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‘A Raisin in the Sun’ considered one of 20th Century’s greatest plays


Theatre Conspiracy at the Alliance for the Arts will present A Raisin in the Sun by Lorraine Hansberry May 3-13. Considered by many to be one of the greatest plays of the 20th century, A Raisin in the Sun follows the story of the Younger family as they discover the dangers of dreaming big and the heartbreak of reality.

A drama in three acts, A Raisin in the Sun was first published and produced in 1959. The play’s title is taken from “Harlem,” a poem by Langston Hughes, which examines the question “What happens to a dream deferred?/Does it dry up/like a raisin in the sun?” This penetrating study of a working-class black family on the south side of Chicago in the 1950s reflected Hansberry’s own experiences of racial harassment after her prosperous family moved into a white neighborhood.

“The play takes place in Chicago, but I felt it was important that my actors connect the play to the space we are currently living: southwest Florida,” says Sonya McCarter in a director’s note. “There are a number of people here in Fort Myers who lived through the Jim Crow laws and whose lives were influenced and changed by racism of the time. We don’t have to research racism in Chicago in the 1950s to be able to relate the experiences of the characters. We can look at our own city’s history.”

In fact, we don’t even need to go back in time to the 1950s or ‘60s to reflect on Fort Myers’ checkered history when it comes to race relations. In January of 1997, an article in Population Today magazine named the greater Fort Myers area “one of the most segregated in the South.” The magazine quoted a University of Michigan study of living patterns indicated by the 1990 U.S. Census Bureau. And in response to the article and the furor that ensued Fort Myers gained two important public artworks, Fort Myers: An Alternative History in the federal courthouse/Hotel Indigo courtyard and The 2nd Regiment USCT Memorial in Centennial Park. Both point to the little-known historical fact that but for two companies of African-American soldiers who defended the Union outpost from which the town was built in the years following the end of the Civil War there would probably be no Fort Myers today.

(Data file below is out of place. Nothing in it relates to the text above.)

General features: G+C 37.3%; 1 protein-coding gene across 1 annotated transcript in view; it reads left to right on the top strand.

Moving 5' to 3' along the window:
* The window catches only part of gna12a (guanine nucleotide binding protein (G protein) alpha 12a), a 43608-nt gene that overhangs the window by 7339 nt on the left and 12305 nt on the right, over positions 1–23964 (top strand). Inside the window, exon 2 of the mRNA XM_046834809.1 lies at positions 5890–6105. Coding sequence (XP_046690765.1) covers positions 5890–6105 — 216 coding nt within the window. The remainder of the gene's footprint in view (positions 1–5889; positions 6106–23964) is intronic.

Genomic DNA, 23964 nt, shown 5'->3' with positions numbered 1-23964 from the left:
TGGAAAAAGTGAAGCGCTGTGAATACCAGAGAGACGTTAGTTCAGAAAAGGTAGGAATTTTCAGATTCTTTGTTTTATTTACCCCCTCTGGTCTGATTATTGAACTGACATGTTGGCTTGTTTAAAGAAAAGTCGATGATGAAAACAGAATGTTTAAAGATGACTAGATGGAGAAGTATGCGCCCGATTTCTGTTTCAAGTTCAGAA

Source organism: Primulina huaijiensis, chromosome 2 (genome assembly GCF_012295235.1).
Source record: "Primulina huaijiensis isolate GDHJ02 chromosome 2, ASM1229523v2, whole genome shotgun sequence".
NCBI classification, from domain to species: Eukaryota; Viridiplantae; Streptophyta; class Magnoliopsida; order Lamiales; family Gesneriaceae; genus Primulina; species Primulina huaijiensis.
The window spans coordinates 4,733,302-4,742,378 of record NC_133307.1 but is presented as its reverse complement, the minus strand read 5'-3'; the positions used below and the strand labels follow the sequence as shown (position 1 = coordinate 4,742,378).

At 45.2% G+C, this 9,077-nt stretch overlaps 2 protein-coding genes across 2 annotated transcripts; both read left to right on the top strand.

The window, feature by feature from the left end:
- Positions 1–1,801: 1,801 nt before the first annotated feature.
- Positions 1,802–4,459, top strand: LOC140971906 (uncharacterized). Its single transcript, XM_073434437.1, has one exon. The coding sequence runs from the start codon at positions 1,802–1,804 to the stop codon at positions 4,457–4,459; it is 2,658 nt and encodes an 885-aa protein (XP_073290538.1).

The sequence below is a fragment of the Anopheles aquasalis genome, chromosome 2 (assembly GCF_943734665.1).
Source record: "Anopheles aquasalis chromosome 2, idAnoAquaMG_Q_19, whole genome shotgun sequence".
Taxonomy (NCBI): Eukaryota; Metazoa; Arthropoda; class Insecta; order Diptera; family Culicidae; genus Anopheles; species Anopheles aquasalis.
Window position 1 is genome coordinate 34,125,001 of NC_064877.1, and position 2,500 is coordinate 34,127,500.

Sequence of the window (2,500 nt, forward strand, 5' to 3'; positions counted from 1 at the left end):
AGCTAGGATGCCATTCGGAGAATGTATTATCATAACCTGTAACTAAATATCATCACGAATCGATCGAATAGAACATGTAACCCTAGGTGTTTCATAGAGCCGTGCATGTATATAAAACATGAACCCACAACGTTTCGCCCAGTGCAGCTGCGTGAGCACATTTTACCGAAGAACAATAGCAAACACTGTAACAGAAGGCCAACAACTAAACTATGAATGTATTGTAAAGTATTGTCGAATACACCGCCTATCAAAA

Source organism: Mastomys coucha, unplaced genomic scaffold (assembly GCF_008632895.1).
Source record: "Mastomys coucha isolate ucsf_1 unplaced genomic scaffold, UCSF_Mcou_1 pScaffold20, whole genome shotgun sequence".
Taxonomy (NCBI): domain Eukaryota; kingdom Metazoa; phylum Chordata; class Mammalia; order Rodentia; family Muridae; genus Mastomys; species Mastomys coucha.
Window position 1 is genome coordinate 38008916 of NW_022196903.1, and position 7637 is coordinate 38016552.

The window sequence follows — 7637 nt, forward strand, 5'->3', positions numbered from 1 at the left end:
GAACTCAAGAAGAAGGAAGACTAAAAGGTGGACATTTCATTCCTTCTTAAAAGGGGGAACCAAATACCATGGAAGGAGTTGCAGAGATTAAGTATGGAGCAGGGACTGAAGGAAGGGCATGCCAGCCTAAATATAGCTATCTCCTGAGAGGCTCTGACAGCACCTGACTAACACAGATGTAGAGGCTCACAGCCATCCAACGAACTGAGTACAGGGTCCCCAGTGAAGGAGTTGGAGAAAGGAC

To widen the post-show conversation and discuss what the art onstage means to us as individuals and as a society, the Alliance will facilitate a community conversation on race and segregation through talkbacks on May 3 and May 13. For more on these opportunities, follow the links provided below.

April 1, 2018.





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